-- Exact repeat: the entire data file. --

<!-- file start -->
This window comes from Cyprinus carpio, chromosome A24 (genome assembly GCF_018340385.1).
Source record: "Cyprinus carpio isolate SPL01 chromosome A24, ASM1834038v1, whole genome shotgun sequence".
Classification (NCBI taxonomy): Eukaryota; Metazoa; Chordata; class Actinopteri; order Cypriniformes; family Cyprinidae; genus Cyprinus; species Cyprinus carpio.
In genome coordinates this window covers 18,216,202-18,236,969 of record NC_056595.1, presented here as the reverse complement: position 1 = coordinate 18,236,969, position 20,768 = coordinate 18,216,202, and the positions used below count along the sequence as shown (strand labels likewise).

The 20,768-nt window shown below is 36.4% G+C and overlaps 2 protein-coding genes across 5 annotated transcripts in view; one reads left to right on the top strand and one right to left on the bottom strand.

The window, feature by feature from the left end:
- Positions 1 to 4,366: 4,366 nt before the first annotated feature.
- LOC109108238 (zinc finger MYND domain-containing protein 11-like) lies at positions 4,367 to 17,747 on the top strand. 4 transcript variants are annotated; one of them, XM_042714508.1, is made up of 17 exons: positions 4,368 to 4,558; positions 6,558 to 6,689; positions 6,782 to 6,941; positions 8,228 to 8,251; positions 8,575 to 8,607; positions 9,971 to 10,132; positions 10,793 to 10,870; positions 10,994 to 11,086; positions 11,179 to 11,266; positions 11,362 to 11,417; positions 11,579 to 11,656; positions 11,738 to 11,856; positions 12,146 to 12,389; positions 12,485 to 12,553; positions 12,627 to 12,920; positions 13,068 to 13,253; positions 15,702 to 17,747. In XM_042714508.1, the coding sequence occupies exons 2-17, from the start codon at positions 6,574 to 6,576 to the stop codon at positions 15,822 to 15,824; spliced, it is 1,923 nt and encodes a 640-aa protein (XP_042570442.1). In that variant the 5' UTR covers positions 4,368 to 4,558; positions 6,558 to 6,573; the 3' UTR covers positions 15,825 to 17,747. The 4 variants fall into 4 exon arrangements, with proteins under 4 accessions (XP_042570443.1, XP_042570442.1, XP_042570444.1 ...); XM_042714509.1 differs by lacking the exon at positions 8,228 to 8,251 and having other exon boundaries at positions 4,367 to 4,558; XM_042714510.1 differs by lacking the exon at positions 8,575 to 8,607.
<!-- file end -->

This window comes from Cyprinus carpio, chromosome A24 (genome assembly GCF_018340385.1).
Source record: "Cyprinus carpio isolate SPL01 chromosome A24, ASM1834038v1, whole genome shotgun sequence".
Classification (NCBI taxonomy): Eukaryota; Metazoa; Chordata; class Actinopteri; order Cypriniformes; family Cyprinidae; genus Cyprinus; species Cyprinus carpio.
In genome coordinates this window covers 18,216,202-18,236,969 of record NC_056595.1, presented here as the reverse complement: position 1 = coordinate 18,236,969, position 20,768 = coordinate 18,216,202, and the positions used below count along the sequence as shown (strand labels likewise).

The 20,768-nt window shown below is 36.4% G+C and overlaps 2 protein-coding genes across 5 annotated transcripts in view; one reads left to right on the top strand and one right to left on the bottom strand.

The window, feature by feature from the left end:
- Positions 1 to 4,366: 4,366 nt before the first annotated feature.
- LOC109108238 (zinc finger MYND domain-containing protein 11-like) lies at positions 4,367 to 17,747 on the top strand. 4 transcript variants are annotated; one of them, XM_042714508.1, is made up of 17 exons: positions 4,368 to 4,558; positions 6,558 to 6,689; positions 6,782 to 6,941; positions 8,228 to 8,251; positions 8,575 to 8,607; positions 9,971 to 10,132; positions 10,793 to 10,870; positions 10,994 to 11,086; positions 11,179 to 11,266; positions 11,362 to 11,417; positions 11,579 to 11,656; positions 11,738 to 11,856; positions 12,146 to 12,389; positions 12,485 to 12,553; positions 12,627 to 12,920; positions 13,068 to 13,253; positions 15,702 to 17,747. In XM_042714508.1, the coding sequence occupies exons 2-17, from the start codon at positions 6,574 to 6,576 to the stop codon at positions 15,822 to 15,824; spliced, it is 1,923 nt and encodes a 640-aa protein (XP_042570442.1). In that variant the 5' UTR covers positions 4,368 to 4,558; positions 6,558 to 6,573; the 3' UTR covers positions 15,825 to 17,747. The 4 variants fall into 4 exon arrangements, with proteins under 4 accessions (XP_042570443.1, XP_042570442.1, XP_042570444.1 ...); XM_042714509.1 differs by lacking the exon at positions 8,228 to 8,251 and having other exon boundaries at positions 4,367 to 4,558; XM_042714510.1 differs by lacking the exon at positions 8,575 to 8,607.